20070301 Wildflower

When we got back to the car, we drove the short distance to the other trail head, and after using the pit toilets there made the short hike down to McClures Beach.

I had read that this was one of the better beaches for tidal pools, but I wasn't seeing much that was that great and it was really close to low tide at this point. So I sped along, going farther and farther south down the beach checking for anemones and sea stars. Erik was too fascinated with the beauty before him to rush on, so he took lots of pictures and slowly made his way south.

I did find a better area finally. There weren't many great photo opportunities there, but I did see plenty of sea stars and anemones. By that time the tide was just beginning to rise. After Erik caught up, I pointed out a couple of good areas, and we made our way back. This time I went more gradually.

20070301 Tiny Bubbles

20070301 McClures Beach

20070301 McClures Beach

Back where the trail reaches the beach some people have carved in the sand cliffs.

20070301 McClures Beach

That was all I had planned for the day, but we got another treat. As we were driving back, there were plenty of tule elk by the side of the road, bathed in the golden light of late afternoon. They wouldn't let us get close to take good photos on foot, but they didn't seem to mind me driving along slowly shooting them through the rolled-down window. Erik had a little tougher time shooting past me from the passenger's seat, but we were close enough that he got great full-frame shots too.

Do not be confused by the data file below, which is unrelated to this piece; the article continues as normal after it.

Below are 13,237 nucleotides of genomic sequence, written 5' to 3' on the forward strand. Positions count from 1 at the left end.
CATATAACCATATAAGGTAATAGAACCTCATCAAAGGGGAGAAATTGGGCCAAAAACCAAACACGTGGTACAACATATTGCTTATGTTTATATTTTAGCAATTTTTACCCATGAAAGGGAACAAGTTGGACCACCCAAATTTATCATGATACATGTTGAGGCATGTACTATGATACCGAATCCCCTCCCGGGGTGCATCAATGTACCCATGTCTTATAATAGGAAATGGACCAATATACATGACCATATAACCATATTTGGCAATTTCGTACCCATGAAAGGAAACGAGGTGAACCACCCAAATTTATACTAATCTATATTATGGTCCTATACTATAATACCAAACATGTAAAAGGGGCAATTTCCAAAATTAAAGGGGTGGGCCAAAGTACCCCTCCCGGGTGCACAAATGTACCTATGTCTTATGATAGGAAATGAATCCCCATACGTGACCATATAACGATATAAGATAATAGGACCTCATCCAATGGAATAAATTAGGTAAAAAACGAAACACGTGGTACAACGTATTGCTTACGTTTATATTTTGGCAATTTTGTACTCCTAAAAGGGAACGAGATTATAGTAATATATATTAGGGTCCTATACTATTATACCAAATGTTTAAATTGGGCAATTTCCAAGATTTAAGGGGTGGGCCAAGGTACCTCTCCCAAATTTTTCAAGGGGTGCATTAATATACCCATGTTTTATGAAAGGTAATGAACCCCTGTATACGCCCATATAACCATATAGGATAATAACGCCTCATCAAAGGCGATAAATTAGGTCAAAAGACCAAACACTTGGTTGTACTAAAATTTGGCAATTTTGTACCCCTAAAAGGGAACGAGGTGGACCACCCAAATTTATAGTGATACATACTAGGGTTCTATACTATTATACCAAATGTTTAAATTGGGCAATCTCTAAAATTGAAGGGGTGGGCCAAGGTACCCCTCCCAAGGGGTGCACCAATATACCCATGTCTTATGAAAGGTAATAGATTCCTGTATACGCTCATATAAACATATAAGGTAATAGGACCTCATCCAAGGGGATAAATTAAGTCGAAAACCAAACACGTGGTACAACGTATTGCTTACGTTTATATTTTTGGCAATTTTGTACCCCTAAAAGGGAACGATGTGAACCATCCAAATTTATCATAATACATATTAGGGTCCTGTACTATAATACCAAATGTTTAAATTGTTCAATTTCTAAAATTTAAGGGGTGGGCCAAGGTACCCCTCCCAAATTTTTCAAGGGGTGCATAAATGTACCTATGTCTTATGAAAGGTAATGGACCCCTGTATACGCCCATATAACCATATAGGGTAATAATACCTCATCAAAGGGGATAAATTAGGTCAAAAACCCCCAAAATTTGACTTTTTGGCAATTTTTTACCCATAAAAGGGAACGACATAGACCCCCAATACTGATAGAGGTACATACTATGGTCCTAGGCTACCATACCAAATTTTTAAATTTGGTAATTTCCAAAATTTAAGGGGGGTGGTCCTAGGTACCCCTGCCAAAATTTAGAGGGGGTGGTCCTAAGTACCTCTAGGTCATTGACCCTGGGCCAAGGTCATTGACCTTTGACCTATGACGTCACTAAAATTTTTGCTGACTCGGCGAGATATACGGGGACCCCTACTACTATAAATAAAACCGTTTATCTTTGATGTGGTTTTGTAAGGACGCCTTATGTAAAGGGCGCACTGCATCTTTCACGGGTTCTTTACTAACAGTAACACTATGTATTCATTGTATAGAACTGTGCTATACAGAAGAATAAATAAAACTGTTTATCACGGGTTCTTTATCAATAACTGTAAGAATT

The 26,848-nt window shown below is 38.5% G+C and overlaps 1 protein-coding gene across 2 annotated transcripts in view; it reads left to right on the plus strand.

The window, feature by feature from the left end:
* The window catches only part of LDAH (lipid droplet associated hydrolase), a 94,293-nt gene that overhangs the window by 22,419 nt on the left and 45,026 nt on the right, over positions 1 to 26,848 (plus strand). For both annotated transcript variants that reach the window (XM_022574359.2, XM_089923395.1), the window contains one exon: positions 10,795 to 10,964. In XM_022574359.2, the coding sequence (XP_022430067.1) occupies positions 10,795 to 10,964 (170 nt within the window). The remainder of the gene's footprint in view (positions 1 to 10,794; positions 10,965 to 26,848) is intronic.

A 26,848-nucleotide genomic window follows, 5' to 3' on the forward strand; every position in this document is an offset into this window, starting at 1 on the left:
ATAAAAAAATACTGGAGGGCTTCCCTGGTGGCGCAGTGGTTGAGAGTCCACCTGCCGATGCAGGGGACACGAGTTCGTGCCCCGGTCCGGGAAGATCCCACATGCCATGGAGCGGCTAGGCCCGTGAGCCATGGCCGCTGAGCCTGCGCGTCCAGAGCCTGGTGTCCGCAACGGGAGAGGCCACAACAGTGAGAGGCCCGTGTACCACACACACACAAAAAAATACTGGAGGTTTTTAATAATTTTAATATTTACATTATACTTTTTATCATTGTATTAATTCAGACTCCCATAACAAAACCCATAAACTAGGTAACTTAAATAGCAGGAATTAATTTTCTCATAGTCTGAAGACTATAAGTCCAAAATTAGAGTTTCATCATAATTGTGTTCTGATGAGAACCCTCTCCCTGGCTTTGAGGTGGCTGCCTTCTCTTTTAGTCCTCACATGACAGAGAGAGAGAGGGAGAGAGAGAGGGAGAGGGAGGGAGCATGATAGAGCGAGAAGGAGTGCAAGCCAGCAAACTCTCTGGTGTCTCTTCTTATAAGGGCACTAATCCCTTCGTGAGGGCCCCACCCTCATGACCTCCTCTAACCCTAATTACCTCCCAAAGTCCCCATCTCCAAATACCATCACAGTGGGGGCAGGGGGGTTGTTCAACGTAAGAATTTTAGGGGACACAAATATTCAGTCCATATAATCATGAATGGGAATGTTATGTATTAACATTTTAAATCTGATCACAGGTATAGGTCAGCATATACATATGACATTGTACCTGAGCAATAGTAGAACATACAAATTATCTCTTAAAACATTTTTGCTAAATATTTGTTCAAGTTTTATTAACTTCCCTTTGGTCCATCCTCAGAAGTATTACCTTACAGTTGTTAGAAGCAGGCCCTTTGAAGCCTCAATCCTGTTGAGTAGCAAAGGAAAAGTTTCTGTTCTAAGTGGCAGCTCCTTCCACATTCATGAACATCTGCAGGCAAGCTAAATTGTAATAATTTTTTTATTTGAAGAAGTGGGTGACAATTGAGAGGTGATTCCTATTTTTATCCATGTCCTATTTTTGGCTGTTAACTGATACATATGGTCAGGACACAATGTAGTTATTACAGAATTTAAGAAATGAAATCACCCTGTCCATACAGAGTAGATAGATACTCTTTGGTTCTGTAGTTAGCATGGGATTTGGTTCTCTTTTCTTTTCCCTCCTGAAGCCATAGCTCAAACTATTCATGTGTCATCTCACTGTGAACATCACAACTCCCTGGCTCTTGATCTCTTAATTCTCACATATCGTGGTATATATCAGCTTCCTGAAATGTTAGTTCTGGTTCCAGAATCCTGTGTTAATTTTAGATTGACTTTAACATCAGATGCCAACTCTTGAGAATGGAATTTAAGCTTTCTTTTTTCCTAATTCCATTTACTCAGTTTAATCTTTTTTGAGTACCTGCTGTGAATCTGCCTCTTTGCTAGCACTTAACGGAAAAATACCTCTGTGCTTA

20070301 Tule Elk

20070301 Grazing

Hike Report

Dates: 7 January 2007 & 1 March 2007
Trail heads: Tomales Point & McClures Beach
Approximate distances: 9.4 miles & 10.2 miles
Map: South District Hiking Map

1 comment:

Bud said...

I love the photos on this entry. My favorite today is the beach with the reflection of the cliff. I downloaded it from your flickr page and sent it to my work email address so I can put it on my desktop in my cube. Too bad we can't adorn the desktops in the scoring room... No, it is probably a good thing we can't. But wouldn't it be fun to walk into the East Wing and have a whole bank of computers full of your hike photos?

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About Me

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I love to learn about, visit, photograph, research, and write about everything that is interesting, unique, and historical about Northern California, and wherever else I should be fortunate enough to find myself.  I've spent many years scouring the roadside in my little car for interesting subjects and walking down hiking trails in the Sierra Nevada and along the coast to get to know the wonder that is Northern California.  I share most of this via photos on Flickr, and as much as time permits me to on my blog, the NorCal Explorer.  Fine art prints of my photos are for sale on Imagekind.